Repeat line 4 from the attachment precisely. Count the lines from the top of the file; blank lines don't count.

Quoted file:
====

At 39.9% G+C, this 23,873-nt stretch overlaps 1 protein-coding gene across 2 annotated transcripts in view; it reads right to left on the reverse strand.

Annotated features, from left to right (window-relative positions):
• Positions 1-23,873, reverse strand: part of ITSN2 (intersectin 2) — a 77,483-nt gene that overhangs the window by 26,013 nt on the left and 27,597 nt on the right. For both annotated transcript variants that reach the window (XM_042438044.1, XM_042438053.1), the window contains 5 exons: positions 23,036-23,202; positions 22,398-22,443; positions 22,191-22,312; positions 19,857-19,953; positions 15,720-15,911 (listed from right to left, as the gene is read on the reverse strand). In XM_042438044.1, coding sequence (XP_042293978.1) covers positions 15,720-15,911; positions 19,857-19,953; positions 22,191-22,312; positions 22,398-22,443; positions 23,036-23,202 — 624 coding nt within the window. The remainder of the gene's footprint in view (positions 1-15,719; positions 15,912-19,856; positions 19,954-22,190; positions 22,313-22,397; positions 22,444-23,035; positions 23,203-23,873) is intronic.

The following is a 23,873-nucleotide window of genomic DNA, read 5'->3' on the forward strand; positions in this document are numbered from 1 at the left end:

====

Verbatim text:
The following is a 23,873-nucleotide window of genomic DNA, read 5'->3' on the forward strand; positions in this document are numbered from 1 at the left end: